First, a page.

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Letter from Joseph Graham to Archibald D. Murphey [Extract]
Graham, Joseph, 1759-1836
November 27, 1820
Volume 19, Pages 968-970

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GENERAL JOSEPH GRAHAM TO JUDGE A. D. MURPHEY.

Vesuvius Furnace,
Nov. 27, 1820.

Dear Sir:

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I will give you a kind of chronology according to my present views. From Ramsour’s in three days after the battle Gen. Rutherford marched against Col. Bryant in the forks of the Yadkin. Bryant heard of his coming, and on the 30th June crossed the Yadkin, marched rapidly and joined the British at Cheraw Hill. Rutherford pursued until below Abbot’s Creek and returned to Salisbury. From there in a few days marched with the men designated for a tour to join Gen. Gates, when in the pursuit of Bryant at Salisbury, he detached Col. Wm. L. Davidson with 250 men down the west side of the Yadkin; at Colson’s these troops attacked the tories, superior in numbers, and defeated them, Colonel Davidson and one other wounded.

The Biritsh advanced simultaneously on each side of the Catawba; Gen. Sumpter was invested with command of South Carolina refugees and North Carolina men; movements preceding battles at Rocky Mount and Hanging Rock, which took place the 1st and 6th of August, are well described by Lee, incidents only are admitted by him. On 16th of August, Gates’ defeat; all the historians describe it better perhaps than could be done again. After Gates’ defeat, Sumpter’s, 18th August.

Succeeding events about Charlotte, Camp at McAlpine’s Creek, Gen. Sumner arrives, Davie’s affair at Wahab’s, (Waxhaw), well described by Lee; British arrive at McAlpine’s Creek 24th Sept., Tarleton detached after Gen. Sumpter to Bigger’s Ferry, who has notice, crosses the river and escapes; 26th September British advance Tarleton joins two miles below Charlotte, recounter in Charlotte

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and at the cross roads very imperfectly described; form of British encampment and conduct while in Charlotte, on 3d of October, send a foraging party 450 infantry, 60 cavalry, 40 wagons on the road to Beattie’s Ford, divide at McIntyre’s farm, are attacked by Capt. Thompson, Geo. Graham, Robt. Robeson, Esq., 14 in the whole, whose names I have.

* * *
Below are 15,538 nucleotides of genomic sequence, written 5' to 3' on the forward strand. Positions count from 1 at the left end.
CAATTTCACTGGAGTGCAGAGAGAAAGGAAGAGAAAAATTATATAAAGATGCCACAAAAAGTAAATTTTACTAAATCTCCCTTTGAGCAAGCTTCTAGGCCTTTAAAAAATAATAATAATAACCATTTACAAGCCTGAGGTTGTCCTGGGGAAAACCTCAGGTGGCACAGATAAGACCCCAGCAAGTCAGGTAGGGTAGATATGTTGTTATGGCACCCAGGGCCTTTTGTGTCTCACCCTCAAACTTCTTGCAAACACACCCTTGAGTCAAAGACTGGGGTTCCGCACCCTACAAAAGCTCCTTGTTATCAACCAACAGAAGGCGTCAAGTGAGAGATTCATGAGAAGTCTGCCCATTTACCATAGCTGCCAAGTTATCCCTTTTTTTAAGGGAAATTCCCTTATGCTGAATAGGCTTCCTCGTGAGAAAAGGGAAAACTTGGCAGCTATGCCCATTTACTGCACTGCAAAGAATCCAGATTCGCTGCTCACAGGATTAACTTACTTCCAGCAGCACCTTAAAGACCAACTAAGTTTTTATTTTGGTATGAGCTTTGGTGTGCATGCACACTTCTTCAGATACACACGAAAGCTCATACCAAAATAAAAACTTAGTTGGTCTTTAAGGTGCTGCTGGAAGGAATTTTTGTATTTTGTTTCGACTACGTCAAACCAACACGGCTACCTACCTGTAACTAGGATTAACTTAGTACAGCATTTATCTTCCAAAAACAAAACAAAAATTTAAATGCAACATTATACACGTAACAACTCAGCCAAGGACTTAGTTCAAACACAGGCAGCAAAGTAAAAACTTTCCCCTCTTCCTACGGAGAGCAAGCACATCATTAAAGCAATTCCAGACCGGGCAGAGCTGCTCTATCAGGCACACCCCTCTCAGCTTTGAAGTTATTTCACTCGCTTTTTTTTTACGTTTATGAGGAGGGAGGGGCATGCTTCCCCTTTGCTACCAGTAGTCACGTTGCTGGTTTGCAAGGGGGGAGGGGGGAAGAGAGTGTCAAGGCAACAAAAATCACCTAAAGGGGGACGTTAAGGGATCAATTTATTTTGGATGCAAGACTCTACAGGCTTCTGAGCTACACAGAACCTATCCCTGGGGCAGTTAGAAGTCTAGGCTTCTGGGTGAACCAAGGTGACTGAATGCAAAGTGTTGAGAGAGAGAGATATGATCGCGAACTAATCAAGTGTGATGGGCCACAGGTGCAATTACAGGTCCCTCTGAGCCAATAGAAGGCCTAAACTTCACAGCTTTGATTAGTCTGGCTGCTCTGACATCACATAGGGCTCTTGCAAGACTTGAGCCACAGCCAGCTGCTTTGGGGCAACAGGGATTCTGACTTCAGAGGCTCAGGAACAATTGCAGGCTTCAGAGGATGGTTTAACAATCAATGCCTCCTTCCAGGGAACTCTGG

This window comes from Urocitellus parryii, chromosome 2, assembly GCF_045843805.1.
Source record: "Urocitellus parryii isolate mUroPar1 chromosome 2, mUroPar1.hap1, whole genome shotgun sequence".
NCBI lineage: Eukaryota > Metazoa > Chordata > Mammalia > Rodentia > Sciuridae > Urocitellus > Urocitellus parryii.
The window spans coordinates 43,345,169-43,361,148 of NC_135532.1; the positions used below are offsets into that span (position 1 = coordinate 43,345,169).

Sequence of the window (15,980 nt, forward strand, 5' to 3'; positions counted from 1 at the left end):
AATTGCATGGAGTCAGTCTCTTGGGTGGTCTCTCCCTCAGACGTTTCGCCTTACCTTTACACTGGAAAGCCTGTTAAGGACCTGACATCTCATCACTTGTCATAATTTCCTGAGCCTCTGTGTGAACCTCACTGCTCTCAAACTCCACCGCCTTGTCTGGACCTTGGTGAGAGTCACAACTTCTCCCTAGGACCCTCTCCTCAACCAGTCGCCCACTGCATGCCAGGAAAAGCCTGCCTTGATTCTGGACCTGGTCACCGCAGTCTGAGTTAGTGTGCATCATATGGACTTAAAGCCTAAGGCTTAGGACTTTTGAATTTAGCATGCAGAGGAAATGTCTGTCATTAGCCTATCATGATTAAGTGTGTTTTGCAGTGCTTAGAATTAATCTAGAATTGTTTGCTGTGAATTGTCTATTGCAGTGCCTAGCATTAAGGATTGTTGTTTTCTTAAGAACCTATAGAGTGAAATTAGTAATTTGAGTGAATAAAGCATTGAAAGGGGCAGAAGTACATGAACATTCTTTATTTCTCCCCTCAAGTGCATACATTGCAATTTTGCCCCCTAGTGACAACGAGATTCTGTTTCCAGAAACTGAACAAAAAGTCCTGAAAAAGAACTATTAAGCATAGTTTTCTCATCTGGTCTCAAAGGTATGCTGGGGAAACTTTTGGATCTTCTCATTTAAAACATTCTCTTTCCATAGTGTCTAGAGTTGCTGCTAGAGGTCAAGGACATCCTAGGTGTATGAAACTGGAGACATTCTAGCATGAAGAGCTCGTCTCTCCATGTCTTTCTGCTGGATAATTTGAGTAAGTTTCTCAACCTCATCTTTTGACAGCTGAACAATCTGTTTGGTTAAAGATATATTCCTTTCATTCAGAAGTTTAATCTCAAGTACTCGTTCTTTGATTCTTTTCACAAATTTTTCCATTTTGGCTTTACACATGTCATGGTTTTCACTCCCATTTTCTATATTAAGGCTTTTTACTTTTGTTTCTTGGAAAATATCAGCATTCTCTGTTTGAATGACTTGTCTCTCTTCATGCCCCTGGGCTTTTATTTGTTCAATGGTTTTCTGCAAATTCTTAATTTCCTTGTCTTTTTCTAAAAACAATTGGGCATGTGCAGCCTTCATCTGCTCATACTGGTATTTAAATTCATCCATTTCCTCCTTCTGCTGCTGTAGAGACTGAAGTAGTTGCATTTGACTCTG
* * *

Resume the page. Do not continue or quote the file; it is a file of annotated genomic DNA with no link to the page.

Killed a Captain and seven men, wounded 12; the party returned to Charlotte with less than two loads of forage. 7th Oct. Ferguson’s defeat; Dr. Wm. McLean and Capt. Saml. Caldwell who were there, say it is not well represented in any of the histories, (I was then in the hospital), they propose giving a description, &c. The British hearing of Ferguson’s disaster leave Charlotte 10th of October, incidents on their return march, by way of old Nation ford, arrive at Winnsboro’ about 1st Nov., Camp at six mile Creek, arrival at the Camp of Gens. Greene and Morgan, militia management until 17th Jan., ’81. Tarleton defeated, British advance in pursuit of Morgan by way of Ramsour’s. 30th Jan. Morgan passes Sherrill’s Ford, same day Greene, Davidson and Colonel Washington held council at Beattie’s Ford, next day. 1st February, battles at Cowan’s and Beatie’s Ford at Torrence’s, not well described. 3d February the British advance; attack the Militia in Morgan’s rear at night near Trading Ford on the Yadkin. On 7th February Graham’s troop of cavalry killed and took seven prisoners of the British on their march—between Shallow Ford and Salem. 11th Gen. And. Pickens of South Carolina, invested with command of all the forces, collected in rear of the British, marched by Guilford on to Stony Creek, 10 or 15 miles from Hillsboro’; detached twenty of Graham’s cavalry, some of Simmons’ riflemen, forty in the whole, who marched in the night; at light in the morning attacked a qicquet at Hart’s mill, 1 1-2 miles from Hillsboro’, killed and took the whole 25. Lost none, though closely pursued by Tarleton’s whole corps, brought prisoners all safe in, Monday was joined by Lee’s legion. Succeeding transactions of the affair of Piles’ at Holt’s, well described, but unaccountably, though Lee was present, he makes no mention of the affair at Clap’s Mill 5 or 600 a side; it was a pretty stiff business. The British had a Captain and 16 killed—we had nine. Out of my command two killed. Ford (of Charlotte,) and Johnson; Robert Harris, Esq., Samuel Martin and Jack Barnett, wounded; John

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Stinson (nigh Charlott) and Jo. Mitchell prisoners; seven in the whole.

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Yours, &c.,
JOS. GRAHAM.